CORONAVIRUS

Linn County coronavirus cases at highest 7-day average

Six additional deaths reported statewide

Medical workers perform coronavirus testing on people inside their vehicles at the Test Iowa coronavirus testing site at
Medical workers perform coronavirus testing on people inside their vehicles at the Test Iowa coronavirus testing site at the Kirkwood Community College Continuing Education Training Center in Cedar Rapids on Thursday, May 28, 2020. Those wishing to be tested are required to show a QR code in order to enter. (Rebecca F. Miller/The Gazette)
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In a 24-hour period ending at 11 a.m. Saturday, Linn County reported 45 new COVID-19 cases — the third day of 40-plus positive cases.

That brings the county’s seven-day rolling average to 35, the county’s highest since the first cases of the virus were reported in March, according to the Iowa Department of Public Health.

The rolling seven-day average is the average number of daily coronavirus cases reported over a period of seven days.

The state also confirmed six deaths in the past day, one each in Marshall, Story and Muscatine counties. Emmet County reported its first virus-related death, and two deaths were recorded in Jasper County. That brings the statewide death toll to 826.

In neighboring Johnson County, which saw a surge in cases testing positive in late June that prompted some local restaurants to close their doors again to in-person dining, new cases steadily have declined in the past month.

The rolling seven-day average peaked at 49 on June 30, and on Saturday that average was recorded at 18 new cases.

Statewide, in the 24-hour period ending 11 a.m. Saturday, the state Department of Public Health reported 628 new coronavirus cases, for a 10.49 percent positive rate and bringing the state’s total to 41,628.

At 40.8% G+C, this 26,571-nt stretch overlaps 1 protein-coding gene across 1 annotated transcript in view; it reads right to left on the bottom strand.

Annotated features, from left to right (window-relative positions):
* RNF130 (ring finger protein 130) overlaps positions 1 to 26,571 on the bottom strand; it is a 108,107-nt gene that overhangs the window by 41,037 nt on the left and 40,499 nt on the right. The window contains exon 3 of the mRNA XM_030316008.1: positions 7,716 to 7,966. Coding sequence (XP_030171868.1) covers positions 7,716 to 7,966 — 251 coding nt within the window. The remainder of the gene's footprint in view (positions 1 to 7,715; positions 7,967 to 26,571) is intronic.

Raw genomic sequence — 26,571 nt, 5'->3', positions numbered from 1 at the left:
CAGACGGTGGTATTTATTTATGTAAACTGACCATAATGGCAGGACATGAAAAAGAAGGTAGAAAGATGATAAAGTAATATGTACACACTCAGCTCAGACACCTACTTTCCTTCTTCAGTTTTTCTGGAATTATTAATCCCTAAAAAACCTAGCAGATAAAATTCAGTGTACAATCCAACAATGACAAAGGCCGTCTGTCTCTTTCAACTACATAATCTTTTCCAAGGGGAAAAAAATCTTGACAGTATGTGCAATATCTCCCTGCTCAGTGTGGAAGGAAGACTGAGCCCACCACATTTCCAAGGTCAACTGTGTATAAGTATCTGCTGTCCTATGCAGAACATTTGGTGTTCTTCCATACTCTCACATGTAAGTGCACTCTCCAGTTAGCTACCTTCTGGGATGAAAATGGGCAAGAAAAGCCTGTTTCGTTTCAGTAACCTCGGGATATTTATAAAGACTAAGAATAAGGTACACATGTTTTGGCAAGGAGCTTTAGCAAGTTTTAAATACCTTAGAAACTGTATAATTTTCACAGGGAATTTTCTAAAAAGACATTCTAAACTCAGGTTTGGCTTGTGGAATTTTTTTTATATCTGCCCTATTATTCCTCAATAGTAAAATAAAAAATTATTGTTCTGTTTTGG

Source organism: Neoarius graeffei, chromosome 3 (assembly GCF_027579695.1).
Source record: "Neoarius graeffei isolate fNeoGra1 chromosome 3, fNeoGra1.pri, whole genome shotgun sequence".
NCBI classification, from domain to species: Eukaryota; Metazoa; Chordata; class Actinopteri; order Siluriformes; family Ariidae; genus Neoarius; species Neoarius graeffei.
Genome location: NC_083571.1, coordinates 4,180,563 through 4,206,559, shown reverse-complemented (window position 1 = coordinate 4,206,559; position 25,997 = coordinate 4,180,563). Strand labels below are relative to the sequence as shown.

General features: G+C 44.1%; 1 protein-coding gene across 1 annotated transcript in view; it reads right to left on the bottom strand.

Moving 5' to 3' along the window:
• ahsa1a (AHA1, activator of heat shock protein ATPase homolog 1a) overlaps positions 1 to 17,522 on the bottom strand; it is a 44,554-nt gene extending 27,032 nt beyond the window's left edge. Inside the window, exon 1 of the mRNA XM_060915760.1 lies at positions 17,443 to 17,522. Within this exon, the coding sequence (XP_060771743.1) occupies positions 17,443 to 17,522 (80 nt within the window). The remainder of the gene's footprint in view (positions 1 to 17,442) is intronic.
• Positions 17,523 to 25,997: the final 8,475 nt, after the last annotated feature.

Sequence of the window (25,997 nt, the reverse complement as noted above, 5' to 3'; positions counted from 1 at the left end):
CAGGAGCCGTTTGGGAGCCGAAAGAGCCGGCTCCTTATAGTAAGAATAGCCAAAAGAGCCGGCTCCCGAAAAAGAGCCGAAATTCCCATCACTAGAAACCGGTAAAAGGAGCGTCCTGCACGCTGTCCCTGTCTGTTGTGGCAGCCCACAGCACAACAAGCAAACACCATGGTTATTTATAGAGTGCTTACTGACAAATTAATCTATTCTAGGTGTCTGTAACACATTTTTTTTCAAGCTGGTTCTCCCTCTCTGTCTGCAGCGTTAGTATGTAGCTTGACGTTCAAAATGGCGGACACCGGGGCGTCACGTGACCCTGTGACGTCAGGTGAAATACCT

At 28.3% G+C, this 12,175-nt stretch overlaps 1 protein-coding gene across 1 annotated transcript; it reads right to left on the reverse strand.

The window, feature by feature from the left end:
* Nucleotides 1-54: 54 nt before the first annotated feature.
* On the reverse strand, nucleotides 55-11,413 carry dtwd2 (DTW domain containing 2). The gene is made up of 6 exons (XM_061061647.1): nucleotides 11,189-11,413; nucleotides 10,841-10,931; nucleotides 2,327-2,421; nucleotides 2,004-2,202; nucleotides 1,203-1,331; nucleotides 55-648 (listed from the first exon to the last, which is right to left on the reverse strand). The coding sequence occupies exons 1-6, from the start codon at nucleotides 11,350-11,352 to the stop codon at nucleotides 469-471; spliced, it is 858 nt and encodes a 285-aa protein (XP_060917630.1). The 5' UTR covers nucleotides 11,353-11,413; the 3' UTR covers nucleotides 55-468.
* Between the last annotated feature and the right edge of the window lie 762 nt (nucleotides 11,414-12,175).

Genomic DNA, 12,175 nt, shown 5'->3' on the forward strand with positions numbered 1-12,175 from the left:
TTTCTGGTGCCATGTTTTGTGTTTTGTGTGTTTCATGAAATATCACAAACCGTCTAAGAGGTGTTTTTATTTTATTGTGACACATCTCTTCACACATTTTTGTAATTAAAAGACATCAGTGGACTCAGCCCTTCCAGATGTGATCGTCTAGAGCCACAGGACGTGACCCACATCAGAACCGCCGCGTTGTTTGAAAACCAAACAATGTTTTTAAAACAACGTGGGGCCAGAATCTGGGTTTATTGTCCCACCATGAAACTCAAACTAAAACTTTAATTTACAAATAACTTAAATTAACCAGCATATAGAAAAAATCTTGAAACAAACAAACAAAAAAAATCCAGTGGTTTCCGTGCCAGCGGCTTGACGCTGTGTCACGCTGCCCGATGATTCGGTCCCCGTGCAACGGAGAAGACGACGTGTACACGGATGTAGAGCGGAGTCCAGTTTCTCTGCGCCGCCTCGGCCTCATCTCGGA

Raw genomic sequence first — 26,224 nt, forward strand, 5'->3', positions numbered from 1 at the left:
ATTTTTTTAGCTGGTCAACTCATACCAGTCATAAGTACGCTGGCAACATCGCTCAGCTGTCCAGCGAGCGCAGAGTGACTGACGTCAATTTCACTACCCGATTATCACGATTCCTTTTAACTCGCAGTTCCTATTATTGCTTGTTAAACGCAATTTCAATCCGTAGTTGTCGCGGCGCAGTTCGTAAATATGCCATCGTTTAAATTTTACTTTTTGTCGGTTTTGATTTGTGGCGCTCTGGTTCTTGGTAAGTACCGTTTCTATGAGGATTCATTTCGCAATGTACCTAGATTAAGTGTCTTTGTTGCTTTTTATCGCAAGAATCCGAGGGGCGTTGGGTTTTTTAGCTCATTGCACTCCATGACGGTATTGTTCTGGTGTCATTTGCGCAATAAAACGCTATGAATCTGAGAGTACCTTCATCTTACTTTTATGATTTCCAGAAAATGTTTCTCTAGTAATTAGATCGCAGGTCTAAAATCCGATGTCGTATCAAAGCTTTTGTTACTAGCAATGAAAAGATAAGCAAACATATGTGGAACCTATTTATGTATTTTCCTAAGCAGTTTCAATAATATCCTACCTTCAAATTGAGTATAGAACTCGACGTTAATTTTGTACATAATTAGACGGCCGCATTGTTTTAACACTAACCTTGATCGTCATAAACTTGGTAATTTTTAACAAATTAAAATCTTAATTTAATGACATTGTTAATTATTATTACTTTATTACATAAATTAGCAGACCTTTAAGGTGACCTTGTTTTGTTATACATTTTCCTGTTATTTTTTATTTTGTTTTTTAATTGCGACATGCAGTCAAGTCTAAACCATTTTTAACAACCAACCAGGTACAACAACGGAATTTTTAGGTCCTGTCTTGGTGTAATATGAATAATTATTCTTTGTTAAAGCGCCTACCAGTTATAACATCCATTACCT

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Iowa surpassed two milestones in the past two days — topping 40,000 total cases since March on Thursday and 41,000 cases on Friday. The state’s rolling seven-day average is 536 new cases.

Gov. Kim Reynolds on Friday extended requirements for social distancing and increased hygiene at bars, restaurants and other businesses. The guidance kept six-foot social distancing requirements, and is set to end Aug. 23 — a day before classes are scheduled to begin at the University of Iowa.

Long-term care facility outbreaks in the state also climbed, now at 22. An outbreak is characterized when a facility has more than three positive cases.

Added to the state’s list are Dubuque County’s Grand Meadows in Asbury, which reported three positive cases.

Pottawattamie County’s Oakland Manor also recorded an outbreak, with nine cases.

One long-term care facility was removed from the state’s list — Good Samaritan Society in Newell, in Buena Vista County, had an outbreak beginning June 13.

At Solon Nursing Care Center in Johnson County, positive cases jumped to 31, from 17.

Hospitalizations in the state dropped from 230 to 220. The number of patients in intensive care has declined, to 220 from 230 the day before.

The number of patients remained unchanged, at 72, and one more person is on a ventilator — to 28.

Here are the counties with the highest daily increase as of 11 a.m. Saturday:

Polk — 118

Linn — 45

Black Hawk — 42

Pottawattamie — 33

Story — 31

Scott — 28

Dubuque — 21

Johnson — 21

Marshall — 16

Warren — 11

Woodbury — 11

Webster — 10

Comments: (319) 398-8370; sarah.watson@thegazette.com

Katie Brumbeloe of The Gazette contributed to this report.

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